In winter, many small birds forage and travel in mixed flocks, and it’s possible to see eight or more species in one small patch of bush and trees. A regular member of these mixed flocks is the Downy Woodpecker, pictured above.
Below is a Dark-eyed Junco, another flocking bird that frequently mixes with other species.
Also a member of these mixed flocks is the tiny Brown Creeper. Today I was lucky enough to get a sequence of pictures showing this bird’s foraging technique. They’re perpetual motion machines, and with the poor light this morning, the pictures aren’t perfect. These birds are never still.
Here’s the Brown Creeper creeping (what else?) up a dead snag.
Here it’s probing with that long curved bill looking for whatever may be holed up under the tree bark against the cold weather.
Bingo! Capture! A spider, I think, and very quickly dispatched.
Fox Sparrows and Song Sparrows are common throughout the city in parks, gardens, and anywhere where beautiful thickets of Himalayan blackberries are established. Although the blackberries are non-native, and disliked unfairly by many, they provide some of the best dicky-bird (birder talk for small bird) habitat we have, especially in disturbed sites.
Above is a handsome Song Sparrow – a common resident species here. Note the striped face, and particularly the grey stripe above the eye which widens at the rear of the head.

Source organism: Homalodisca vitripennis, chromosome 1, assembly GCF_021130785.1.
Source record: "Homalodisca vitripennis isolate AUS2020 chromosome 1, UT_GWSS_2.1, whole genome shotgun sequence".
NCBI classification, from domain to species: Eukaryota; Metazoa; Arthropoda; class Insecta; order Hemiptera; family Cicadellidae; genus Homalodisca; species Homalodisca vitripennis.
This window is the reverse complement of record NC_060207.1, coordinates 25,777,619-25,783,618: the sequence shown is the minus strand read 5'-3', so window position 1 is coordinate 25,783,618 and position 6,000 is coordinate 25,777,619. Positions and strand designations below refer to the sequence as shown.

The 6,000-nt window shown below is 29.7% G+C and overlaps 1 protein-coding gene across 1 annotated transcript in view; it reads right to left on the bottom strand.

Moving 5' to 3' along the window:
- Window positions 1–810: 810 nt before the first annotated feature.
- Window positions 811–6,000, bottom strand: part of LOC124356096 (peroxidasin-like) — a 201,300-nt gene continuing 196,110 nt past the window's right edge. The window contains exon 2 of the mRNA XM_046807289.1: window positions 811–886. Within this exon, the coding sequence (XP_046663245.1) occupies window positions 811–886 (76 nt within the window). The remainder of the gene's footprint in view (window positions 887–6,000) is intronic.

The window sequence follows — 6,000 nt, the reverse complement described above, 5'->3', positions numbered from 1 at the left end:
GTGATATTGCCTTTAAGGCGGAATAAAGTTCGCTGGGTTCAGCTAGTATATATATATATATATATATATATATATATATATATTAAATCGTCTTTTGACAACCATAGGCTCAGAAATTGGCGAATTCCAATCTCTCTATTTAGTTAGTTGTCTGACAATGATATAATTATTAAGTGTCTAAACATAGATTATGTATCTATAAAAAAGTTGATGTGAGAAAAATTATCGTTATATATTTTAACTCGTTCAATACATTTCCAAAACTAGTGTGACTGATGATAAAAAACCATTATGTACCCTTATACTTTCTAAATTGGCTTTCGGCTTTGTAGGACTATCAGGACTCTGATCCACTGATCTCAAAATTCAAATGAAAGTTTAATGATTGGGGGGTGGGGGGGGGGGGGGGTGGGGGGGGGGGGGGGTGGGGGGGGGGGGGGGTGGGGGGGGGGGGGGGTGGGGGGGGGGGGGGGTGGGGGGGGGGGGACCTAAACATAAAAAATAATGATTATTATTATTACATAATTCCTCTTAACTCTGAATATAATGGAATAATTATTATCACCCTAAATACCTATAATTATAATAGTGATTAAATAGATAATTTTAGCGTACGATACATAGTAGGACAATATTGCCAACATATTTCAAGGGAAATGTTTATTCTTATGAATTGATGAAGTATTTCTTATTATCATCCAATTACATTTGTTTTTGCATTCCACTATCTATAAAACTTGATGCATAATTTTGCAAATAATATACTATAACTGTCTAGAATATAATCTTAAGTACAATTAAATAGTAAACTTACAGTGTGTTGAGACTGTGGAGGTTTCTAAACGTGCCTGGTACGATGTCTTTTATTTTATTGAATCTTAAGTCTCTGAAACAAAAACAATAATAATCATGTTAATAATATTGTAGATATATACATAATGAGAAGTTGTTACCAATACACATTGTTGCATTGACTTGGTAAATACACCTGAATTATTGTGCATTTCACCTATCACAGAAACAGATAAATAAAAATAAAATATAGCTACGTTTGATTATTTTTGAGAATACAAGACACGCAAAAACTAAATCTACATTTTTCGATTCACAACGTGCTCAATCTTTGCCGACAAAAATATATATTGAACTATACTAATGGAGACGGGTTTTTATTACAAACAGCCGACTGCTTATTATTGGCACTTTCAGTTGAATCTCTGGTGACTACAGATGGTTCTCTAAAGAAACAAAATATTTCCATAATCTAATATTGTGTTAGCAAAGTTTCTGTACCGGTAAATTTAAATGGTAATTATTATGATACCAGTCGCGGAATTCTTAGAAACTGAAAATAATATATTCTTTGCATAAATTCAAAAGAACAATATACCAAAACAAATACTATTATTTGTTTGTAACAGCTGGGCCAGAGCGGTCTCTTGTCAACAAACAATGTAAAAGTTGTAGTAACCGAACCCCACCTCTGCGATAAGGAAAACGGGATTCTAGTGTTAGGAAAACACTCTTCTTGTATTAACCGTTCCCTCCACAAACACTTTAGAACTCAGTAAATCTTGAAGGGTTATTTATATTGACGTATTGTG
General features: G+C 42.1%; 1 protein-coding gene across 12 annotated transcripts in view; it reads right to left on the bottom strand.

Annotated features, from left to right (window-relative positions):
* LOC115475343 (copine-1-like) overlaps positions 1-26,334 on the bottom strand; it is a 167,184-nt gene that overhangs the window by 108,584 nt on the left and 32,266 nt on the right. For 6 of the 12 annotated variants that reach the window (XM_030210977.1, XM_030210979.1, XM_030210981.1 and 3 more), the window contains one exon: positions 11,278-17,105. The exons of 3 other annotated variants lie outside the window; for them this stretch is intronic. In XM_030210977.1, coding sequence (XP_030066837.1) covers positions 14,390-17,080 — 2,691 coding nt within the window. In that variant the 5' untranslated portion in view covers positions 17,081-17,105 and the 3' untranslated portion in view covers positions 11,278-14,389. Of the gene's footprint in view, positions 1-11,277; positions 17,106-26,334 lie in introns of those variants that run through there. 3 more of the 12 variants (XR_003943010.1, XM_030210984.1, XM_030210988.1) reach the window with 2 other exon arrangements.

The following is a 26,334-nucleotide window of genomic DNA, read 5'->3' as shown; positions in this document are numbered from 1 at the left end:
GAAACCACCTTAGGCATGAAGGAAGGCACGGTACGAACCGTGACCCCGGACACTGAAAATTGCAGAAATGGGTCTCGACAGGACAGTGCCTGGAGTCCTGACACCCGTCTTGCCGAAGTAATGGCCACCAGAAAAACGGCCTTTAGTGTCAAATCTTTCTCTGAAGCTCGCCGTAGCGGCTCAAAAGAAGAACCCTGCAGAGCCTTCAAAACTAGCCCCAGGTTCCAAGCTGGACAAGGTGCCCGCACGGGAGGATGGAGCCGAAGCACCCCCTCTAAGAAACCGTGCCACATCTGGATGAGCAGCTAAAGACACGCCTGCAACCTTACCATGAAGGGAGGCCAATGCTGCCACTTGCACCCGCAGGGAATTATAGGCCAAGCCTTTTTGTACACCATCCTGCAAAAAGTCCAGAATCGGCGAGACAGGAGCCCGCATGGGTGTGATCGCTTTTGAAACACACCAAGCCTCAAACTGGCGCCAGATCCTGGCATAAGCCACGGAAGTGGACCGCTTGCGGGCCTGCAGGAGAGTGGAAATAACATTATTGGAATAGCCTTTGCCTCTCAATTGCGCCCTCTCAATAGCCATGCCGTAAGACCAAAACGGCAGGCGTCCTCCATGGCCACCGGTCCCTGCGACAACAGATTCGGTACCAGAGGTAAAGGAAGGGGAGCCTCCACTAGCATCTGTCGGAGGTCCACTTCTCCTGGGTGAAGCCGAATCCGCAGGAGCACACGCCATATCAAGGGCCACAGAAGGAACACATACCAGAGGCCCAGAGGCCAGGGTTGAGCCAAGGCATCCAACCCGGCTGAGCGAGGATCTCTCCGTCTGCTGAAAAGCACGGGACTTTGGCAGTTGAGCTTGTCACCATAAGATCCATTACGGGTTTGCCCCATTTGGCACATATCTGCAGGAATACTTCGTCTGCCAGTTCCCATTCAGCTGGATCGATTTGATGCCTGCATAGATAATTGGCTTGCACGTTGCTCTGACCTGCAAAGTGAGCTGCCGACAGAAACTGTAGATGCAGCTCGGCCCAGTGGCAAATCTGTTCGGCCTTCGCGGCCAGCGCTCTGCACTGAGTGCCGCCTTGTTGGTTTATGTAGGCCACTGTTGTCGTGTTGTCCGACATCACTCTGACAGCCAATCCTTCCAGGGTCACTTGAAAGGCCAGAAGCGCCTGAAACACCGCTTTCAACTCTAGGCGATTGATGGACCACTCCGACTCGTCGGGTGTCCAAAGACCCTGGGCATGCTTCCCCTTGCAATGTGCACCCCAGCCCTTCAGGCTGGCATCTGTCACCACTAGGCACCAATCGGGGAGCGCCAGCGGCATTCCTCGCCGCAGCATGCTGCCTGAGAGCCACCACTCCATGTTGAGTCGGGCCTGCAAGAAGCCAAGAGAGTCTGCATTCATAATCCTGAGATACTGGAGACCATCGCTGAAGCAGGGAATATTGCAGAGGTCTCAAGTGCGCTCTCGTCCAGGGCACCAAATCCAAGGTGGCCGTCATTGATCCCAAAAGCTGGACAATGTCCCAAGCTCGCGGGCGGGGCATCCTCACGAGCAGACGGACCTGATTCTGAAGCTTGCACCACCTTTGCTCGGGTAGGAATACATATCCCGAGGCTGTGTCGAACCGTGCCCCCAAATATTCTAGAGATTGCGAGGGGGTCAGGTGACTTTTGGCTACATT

Above is probably my favourite sparrow to spend the winter in these parts, the Fox Sparrow. I know it’s another LBJ (more birder lingo: Little Brown Job), but this guy’s really got attitude. I think you can see it in the above picture. And doesn’t it look just great among the red-osier dogwood stems?
In fact, I like Fox Sparrows so much I couldn’t resist showing a second picture I took today. Just look at this perky bird.
The quick and easy way to tell these two LBJ’s apart is to look at the head and face. Where the Song has stripes, the Fox has a mostly plain, unstriped head and face, plus a two-tone bill. The lower mandible is yellow, contrasting with the more horn-coloured upper mandible.
On the stretch of the Central Valley Greenway shown below, Still Creek is to the left, but inaccessible, and mostly not visible from the path. It’s an urban landscape, but the bushes and trees are full of life – real Urban Wild.